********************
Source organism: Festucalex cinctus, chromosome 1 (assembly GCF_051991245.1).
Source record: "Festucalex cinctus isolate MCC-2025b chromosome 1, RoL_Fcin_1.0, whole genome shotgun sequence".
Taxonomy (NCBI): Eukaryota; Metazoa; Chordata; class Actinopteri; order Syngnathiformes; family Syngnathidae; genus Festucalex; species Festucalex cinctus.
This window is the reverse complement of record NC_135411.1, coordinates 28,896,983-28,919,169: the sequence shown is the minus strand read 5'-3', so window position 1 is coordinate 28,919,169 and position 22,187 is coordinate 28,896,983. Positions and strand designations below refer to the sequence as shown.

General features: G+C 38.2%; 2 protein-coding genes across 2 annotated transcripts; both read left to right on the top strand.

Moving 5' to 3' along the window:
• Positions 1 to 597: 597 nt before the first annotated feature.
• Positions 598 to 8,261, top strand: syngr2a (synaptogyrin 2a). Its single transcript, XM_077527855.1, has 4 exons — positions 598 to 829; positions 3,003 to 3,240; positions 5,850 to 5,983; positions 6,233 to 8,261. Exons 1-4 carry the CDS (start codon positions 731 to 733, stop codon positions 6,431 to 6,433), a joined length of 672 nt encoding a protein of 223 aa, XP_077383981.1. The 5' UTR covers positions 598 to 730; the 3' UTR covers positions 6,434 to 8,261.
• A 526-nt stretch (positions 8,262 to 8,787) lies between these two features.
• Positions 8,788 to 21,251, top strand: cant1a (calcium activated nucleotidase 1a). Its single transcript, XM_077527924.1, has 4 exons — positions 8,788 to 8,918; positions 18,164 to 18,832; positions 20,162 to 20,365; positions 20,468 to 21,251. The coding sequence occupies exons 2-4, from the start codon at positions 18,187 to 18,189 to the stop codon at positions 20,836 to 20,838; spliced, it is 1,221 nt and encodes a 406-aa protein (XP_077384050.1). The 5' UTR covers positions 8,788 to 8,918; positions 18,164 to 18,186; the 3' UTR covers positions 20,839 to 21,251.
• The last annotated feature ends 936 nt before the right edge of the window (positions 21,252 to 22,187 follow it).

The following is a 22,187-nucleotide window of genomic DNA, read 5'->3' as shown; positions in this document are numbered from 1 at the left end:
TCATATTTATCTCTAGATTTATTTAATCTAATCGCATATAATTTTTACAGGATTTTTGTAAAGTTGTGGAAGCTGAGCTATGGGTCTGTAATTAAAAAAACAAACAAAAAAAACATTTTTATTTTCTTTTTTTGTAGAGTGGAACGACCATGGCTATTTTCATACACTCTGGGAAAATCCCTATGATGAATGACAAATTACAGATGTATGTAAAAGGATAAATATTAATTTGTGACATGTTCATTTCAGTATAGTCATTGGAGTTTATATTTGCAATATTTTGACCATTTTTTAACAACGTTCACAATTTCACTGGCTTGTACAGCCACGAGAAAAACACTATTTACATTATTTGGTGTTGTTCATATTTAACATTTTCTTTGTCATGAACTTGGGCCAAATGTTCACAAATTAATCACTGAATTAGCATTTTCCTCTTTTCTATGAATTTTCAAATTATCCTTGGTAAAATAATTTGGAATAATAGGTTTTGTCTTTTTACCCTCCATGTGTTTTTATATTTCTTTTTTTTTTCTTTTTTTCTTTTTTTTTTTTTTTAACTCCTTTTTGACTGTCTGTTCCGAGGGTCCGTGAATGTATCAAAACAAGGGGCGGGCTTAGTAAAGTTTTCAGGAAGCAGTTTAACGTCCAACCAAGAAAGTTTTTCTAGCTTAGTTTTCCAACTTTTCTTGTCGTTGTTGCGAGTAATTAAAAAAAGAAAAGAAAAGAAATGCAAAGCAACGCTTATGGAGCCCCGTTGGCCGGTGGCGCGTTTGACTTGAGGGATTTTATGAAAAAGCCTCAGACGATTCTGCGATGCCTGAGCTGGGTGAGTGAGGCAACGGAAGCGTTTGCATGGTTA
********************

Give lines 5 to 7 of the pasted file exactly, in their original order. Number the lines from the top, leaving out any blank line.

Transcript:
General features: G+C 38.2%; 2 protein-coding genes across 2 annotated transcripts; both read left to right on the top strand.

Moving 5' to 3' along the window:
• Positions 1 to 597: 597 nt before the first annotated feature.